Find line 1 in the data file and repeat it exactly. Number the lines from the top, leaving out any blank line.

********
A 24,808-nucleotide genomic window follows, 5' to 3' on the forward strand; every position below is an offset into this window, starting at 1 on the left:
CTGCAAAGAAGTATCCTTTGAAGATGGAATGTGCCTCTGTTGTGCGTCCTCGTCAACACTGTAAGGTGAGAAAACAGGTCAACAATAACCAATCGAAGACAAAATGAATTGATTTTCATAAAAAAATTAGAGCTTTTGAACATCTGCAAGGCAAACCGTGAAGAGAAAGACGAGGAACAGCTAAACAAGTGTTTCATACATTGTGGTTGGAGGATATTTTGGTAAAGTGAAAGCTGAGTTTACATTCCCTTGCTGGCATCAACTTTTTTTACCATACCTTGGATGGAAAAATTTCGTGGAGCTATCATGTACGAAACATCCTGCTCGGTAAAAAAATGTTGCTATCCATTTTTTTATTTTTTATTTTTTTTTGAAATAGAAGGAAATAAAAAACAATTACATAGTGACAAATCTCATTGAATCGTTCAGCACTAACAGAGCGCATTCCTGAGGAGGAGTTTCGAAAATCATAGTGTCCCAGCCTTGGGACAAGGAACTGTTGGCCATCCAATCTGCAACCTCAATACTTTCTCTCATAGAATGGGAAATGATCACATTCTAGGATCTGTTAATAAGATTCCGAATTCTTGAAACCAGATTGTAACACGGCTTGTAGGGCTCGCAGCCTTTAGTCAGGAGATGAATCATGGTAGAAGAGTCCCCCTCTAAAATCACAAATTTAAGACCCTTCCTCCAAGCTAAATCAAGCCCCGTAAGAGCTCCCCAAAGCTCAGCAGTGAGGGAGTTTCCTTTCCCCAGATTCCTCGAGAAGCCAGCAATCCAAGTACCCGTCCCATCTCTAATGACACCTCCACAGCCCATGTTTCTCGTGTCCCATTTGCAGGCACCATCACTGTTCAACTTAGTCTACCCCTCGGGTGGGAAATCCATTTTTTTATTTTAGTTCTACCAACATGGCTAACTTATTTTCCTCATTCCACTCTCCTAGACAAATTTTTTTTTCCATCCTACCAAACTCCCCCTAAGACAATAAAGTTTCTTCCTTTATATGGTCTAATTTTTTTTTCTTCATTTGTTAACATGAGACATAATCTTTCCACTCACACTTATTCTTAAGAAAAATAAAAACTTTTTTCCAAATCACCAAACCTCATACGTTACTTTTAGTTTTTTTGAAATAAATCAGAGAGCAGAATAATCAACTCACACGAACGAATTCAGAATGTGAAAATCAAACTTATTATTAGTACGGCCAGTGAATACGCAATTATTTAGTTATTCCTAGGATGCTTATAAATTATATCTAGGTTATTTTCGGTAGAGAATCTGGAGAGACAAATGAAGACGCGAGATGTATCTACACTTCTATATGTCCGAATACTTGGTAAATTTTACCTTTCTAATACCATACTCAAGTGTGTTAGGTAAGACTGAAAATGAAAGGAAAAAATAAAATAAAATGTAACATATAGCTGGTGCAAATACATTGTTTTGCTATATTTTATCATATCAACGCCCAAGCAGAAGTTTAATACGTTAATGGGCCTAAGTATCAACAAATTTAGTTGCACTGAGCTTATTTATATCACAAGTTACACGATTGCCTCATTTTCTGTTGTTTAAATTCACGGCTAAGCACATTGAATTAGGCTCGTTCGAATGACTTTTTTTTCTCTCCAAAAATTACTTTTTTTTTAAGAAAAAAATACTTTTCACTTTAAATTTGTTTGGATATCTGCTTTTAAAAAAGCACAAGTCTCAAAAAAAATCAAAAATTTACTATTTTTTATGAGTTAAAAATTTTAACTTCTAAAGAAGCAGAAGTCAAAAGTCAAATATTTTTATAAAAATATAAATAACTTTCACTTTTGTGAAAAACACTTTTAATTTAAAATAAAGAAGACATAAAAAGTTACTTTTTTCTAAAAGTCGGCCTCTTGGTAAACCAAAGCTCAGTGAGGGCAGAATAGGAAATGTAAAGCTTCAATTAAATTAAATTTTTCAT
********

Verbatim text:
A 24,808-nucleotide genomic window follows, 5' to 3' on the forward strand; every position below is an offset into this window, starting at 1 on the left: